Contemporary Celebrations

I am 23 years old and originally from Northampton. I began studying Print Journalism at Nottingham Trent University last September. After attending an event at the Contemporary and finding out about it’s youth work and events, I decided to write an article about it for my university assignment. I think the Contemporary is a great place to visit if you are interested in art and music and it offers something for people of all ages.

 

In the past art galleries have been stereotyped as a venue for those aged over 40 with an interest in the theatre, classical music and similar sophisticated activities.

But with the help of hip and modern institutions such as the Nottingham Contemporary, this has changed and galleries now offer a wide range of events and activities specifically designed to appeal to the younger generation.

Holly Skelton investigates the rising popularity of art galleries and the techniques being used to attract a younger audience.

It’s a cold, dark Thursday evening in November, but the lights of the Nottingham Contemporary shine bright as it holds a late night gallery opening to celebrate its fifth birthday.

The complimentary cocktails, film screenings and spot talks on current exhibitions have attracted an impressive audience, although the average age of guests may come as a surprise to most people.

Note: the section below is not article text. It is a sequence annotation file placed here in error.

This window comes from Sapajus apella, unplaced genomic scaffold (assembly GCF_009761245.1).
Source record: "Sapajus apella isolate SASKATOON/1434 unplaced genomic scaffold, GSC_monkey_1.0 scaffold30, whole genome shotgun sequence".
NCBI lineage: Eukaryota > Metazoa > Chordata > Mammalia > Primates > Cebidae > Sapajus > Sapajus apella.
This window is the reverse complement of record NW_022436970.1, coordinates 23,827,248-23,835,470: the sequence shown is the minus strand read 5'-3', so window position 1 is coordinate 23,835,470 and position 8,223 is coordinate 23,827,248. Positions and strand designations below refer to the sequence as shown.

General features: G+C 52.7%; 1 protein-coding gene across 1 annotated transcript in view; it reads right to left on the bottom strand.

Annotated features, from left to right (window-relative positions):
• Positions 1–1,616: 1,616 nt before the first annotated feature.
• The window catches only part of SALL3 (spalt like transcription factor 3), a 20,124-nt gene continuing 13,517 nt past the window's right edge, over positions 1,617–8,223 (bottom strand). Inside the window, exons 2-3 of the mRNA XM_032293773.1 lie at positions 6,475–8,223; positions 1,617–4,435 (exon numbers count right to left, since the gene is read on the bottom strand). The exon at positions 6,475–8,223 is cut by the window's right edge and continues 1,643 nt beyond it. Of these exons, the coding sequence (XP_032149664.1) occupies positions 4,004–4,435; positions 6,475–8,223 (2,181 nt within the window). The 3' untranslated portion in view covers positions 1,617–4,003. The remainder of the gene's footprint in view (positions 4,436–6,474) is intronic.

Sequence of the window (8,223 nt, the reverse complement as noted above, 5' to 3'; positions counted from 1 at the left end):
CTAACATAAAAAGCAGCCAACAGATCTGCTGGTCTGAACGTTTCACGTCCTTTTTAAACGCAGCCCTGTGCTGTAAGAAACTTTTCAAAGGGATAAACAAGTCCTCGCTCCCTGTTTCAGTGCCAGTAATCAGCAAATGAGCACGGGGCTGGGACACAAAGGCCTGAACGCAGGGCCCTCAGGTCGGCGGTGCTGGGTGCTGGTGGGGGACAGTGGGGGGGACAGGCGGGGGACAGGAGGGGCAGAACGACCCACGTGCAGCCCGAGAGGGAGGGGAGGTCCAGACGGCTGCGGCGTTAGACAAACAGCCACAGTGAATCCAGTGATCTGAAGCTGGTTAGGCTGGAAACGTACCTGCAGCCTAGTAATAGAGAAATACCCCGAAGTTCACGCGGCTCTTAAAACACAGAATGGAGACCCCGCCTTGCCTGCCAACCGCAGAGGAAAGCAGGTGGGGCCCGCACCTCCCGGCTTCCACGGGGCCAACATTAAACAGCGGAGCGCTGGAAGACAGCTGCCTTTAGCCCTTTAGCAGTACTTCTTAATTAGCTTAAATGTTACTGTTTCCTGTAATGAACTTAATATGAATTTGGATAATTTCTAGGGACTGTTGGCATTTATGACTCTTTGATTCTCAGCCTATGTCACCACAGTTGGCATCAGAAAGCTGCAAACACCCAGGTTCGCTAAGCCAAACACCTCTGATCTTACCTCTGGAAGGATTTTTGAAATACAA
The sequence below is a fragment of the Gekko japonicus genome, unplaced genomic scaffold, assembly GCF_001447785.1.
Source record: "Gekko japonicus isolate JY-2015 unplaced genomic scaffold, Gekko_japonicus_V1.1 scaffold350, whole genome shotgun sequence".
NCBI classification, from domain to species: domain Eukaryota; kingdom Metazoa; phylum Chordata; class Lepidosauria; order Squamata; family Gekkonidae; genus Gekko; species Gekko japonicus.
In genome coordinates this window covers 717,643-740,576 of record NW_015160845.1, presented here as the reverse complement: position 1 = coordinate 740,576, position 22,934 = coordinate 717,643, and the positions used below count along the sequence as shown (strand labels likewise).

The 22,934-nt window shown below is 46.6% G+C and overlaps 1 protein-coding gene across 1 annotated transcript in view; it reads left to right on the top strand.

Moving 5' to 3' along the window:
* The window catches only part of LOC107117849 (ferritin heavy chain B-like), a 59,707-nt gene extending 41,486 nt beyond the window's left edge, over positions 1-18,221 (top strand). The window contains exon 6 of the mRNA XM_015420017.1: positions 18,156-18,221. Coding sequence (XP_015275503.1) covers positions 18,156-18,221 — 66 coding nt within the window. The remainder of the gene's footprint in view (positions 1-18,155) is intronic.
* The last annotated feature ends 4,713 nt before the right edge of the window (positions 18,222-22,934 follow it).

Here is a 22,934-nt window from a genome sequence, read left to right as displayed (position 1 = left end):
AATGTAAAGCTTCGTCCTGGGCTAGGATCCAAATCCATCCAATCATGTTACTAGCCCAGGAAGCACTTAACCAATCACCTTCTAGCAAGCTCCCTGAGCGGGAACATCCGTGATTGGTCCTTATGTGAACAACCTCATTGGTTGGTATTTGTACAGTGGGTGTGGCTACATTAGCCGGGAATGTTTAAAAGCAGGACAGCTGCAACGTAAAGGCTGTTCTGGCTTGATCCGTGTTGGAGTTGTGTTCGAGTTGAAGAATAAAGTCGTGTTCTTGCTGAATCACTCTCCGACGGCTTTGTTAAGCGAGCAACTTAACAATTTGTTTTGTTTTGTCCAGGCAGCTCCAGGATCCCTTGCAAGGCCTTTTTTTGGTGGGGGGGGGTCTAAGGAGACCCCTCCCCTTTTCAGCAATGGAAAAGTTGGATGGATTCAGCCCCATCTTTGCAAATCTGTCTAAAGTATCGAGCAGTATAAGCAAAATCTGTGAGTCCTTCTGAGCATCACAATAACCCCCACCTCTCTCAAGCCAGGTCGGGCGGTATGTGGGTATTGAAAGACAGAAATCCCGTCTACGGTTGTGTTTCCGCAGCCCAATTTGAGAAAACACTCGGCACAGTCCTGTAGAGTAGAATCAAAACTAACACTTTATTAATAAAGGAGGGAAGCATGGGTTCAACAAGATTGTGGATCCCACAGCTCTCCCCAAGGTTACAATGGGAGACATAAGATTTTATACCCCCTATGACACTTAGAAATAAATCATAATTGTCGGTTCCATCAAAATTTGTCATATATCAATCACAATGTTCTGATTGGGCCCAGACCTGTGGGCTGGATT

Phoebe Ball, an aspiring jazz musician from Keyworth, Nottingham is one of the young attendees among the selection of guests.

“It’s nice to be at such a special event. The combination of music and art makes the Contemporary unique and sets it apart from other venues in Nottingham,” says Phoebe, 18, a regular member of the gallery’s youth group.

When she’s not attending weekly youth group sessions or working part-time at ethical cosmetics chain, Lush, Phoebe often performs at the gallery and plays an active role in planning and participating in events and exhibitions.

“The youth groups give young people a voice, and allow them to have an input in the exhibitions and events,” she says.

Phoebe explains how the gallery have helped her music progress and enabled her to develop as an artist.

She says: “They have supported me and my music a phenomenal amount – if it wasn’t for them I would have really struggled to be where I am today.”

Keen to showcase the talent that has been so greatly supported by the gallery, Phoebe performs a selection of songs including a crowd pleasing rendition of 80’s classic, Tainted Love.

Following the performance she tells guests about COLLABOR-8, a

Birthdaymonthly visual arts and social event held at the gallery which creates a ‘safe social scene’ for aspiring young artists and musicians.

She says: “It has helped uncover some great local talent!”

The event aims to give 15-25 year olds the opportunity to develop skills and meet new people while enjoying free art and music, and has been credited for attracting a younger audience to the gallery.

Phoebe says: “The project has helped me gain confidence and work with other young people in the area – it really is a great event.”

Josh Fowler, 23, a musician, is a collaborator of the progamme and often performs at COLLABOR-8 alongside his band, the Wanderlings.